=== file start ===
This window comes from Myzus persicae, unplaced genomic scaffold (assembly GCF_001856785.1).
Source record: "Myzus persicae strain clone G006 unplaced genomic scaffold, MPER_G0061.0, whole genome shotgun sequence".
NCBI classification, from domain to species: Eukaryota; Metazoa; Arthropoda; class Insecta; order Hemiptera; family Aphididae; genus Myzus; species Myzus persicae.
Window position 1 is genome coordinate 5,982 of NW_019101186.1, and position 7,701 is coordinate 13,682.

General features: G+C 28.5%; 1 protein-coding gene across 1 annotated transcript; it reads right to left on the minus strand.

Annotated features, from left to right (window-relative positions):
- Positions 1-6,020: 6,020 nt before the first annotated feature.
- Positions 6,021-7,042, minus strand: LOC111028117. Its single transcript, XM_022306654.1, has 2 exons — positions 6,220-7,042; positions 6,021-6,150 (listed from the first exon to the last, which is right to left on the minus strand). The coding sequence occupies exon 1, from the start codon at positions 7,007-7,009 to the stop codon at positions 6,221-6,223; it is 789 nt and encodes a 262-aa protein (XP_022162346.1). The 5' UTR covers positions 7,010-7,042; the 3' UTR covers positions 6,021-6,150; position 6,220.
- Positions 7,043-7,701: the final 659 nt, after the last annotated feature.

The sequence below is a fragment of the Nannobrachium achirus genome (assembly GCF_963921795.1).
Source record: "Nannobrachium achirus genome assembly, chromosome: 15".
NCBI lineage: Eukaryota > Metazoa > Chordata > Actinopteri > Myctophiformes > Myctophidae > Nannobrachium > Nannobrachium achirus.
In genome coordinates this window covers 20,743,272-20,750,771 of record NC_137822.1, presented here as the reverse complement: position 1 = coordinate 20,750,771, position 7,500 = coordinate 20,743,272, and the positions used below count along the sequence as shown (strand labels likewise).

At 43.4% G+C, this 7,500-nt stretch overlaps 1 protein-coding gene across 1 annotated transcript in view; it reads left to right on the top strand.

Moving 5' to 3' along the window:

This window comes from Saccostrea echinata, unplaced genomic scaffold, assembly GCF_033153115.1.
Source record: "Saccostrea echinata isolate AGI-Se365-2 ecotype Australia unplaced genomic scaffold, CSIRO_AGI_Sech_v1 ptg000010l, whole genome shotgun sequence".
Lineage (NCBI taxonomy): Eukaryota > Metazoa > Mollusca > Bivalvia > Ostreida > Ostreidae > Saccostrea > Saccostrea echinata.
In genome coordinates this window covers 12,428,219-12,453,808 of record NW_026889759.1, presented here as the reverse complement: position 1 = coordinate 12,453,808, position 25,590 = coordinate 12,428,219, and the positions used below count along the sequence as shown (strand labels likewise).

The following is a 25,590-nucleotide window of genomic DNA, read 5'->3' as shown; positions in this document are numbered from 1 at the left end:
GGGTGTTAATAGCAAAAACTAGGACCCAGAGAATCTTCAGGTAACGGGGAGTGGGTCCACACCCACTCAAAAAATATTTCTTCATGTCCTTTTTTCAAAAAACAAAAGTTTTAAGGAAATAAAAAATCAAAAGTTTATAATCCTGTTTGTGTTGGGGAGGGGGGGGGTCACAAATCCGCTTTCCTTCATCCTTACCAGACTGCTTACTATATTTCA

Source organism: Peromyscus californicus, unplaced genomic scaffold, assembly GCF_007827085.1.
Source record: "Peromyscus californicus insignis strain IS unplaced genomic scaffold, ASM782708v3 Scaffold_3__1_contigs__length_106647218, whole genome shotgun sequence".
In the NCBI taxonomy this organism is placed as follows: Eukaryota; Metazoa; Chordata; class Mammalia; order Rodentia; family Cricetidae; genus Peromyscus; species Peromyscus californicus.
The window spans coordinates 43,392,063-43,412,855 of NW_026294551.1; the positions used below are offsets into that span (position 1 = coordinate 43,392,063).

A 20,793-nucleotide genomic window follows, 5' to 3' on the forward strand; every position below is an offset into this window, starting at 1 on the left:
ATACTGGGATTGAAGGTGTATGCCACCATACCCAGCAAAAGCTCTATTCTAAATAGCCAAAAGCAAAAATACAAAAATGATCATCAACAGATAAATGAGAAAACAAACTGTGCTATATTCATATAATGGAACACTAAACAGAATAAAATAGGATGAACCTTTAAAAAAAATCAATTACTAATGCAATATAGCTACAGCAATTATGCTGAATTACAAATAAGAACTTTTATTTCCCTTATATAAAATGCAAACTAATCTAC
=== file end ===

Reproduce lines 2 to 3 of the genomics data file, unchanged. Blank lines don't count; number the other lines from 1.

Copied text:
Source record: "Myzus persicae strain clone G006 unplaced genomic scaffold, MPER_G0061.0, whole genome shotgun sequence".
NCBI classification, from domain to species: Eukaryota; Metazoa; Arthropoda; class Insecta; order Hemiptera; family Aphididae; genus Myzus; species Myzus persicae.